Some of the best ways of showing you were tricked is by taking them to the product’s website and walking them through the signup process, or by showing the bank consumer reviews on sites like HighYa.

It’s also important that you choose the correct dispute reason with the bank; common options include:

  • Misrepresentation/misinformation
  • Transaction not recognized or not authorized
  • Incorrect or mis-posted transactions (a double charge, for example)
  • Not as advertised 
  • Not satisfied 
  • Didn’t arrive

Keep in mind that, while these are some of the most frequently used dispute codes, credit card companies can utilize hundreds (or even thousands) of different codes, depending on why the customer is calling.

In fact, some banks use software that automatically chooses codes based a cardholder’s answers to a few select questions. 

Otherwise, regardless of how unfair it might be, your credit card company might side with the merchant, and you’ll be responsible for all the charges. Afterall, this is why we call it a “legal scam.” 

We covered the entire process in Your Complete Guide on Disputing Credit Card Charges, so we won’t repeat the information here. Suffice it to say that, if you’re going to file a dispute, this is a must-read.

However, we didn’t discuss credit card merchant accounts in this article, which “is a type of bank account that allows businesses to accept payments by payment cards [such as VISA, MasterCard, American Express, etc.], typically debit or credit cards. A merchant account is established under an agreement between an acceptor and a merchant acquiring bank for the settlement of payment card transactions.” 

In layman’s terms, a merchant account is required for any business to accept credit card payments, whether online or off (here is an example of Visa’s card acceptance guidelines).

If you can prove that you’ve repeatedly requested a refund but have been unsuccessful in obtaining one, it’s likely that the company has violated one or more sections of their merchant agreement. 

For example, the VISA guidelines above note that return, refund, and cancellation information must be “clearly posted.” If it is (remember, you should already have a copy of this in your file) and you can prove that they’re not living up to their end of the agreement, this can not only help you get your money back and prevent recurring charges, it could also cause the company to lose their merchant account. Two birds with one stone!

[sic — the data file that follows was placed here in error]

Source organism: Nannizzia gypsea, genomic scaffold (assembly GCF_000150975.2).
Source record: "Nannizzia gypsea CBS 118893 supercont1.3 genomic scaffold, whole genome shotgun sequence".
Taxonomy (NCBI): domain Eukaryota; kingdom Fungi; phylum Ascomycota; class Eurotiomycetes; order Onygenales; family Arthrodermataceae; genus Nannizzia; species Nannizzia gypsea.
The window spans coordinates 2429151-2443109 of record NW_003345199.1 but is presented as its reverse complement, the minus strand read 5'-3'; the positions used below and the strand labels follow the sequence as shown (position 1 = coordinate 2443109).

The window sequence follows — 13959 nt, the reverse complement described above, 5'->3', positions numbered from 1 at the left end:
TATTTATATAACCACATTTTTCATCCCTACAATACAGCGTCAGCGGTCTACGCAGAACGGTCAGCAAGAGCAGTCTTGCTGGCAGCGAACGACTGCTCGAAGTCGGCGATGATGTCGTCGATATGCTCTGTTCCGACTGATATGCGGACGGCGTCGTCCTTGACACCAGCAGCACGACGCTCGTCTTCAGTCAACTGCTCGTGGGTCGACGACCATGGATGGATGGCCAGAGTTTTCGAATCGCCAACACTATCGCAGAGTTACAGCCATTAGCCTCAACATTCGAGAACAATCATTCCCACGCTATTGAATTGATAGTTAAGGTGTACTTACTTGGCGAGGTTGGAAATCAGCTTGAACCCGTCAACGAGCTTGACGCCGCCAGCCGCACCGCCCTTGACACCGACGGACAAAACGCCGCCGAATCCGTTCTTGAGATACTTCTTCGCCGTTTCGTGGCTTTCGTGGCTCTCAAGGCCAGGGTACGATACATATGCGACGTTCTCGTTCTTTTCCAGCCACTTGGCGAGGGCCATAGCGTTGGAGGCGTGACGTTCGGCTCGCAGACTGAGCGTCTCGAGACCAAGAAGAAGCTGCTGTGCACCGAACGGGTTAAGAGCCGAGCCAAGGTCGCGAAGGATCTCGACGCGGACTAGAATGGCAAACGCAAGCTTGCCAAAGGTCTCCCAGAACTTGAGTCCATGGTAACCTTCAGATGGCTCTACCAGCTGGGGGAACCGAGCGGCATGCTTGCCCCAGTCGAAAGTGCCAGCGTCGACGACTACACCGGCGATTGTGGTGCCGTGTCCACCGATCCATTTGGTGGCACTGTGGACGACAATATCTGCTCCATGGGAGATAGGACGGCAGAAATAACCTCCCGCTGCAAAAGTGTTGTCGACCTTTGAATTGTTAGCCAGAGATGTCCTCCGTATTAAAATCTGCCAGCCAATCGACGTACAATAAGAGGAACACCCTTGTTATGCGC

3. What Happens After You’ve Filed a Dispute?

Upon filing your dispute and handing over all your hard evidence, the credit card company is legally required to provide a written response within 30 days.

In the mean time, they’ll freeze any additional charges from going through or provide you with a provisional credit, so you won’t have to worry about recurring expenses during the investigation. In some instances, they might even advise that you cancel your existing credit card and have a new one issued.

During the process, your credit card company may attempt to contact the merchant, and if they also have a difficult time reaching them, the investigation will likely be concluded (in your favor) quickly.

On the other hand, depending on the evidence you provided in the first step, the merchant might provide proof that you willingly accepted their Terms & Conditions, which could cause the credit card company to rule against you and take back your provisional credit.

While the bank attempts to sort things out, the last step is to speak your mind.

4. Talk about Your Experience

“Signed up for the "free trial" after which they debited my account $89.00 14 days later. I called them and they REFUSED to refund me -- this is a HUGE SCAM. There is a 30 day refund policy minus shipping charges. NO THERE ISN'T. I had to close my bank account as they continued to debit me an additional $89.43 the very next day and then a week later they debited an additional $44.72. This has been an ABSOLUTE nightmare. Customer service is RUDE, they talk over you. It's a scam and I also reported them to the BBB.” – Melissa, who is frustrated with Elite Test 360.

Finally, do what Melissa (and more than 25,000 HighYa readers) has done by telling the world about their experiences. Consumer advocacy websites are purposely designed to give you and millions of other consumers a platform where your voice can be heard.

However, we can only help get the word out—whether it’s about fake clinical trials or unethical customer service practices—if you choose to speak up. 

With this said, tell us how you dealt with an unethical company in the past. Were you successful? Did you learn anything along the way? Feel there’s something we missed in this article? Whatever it is, tell us about it in the comments section below!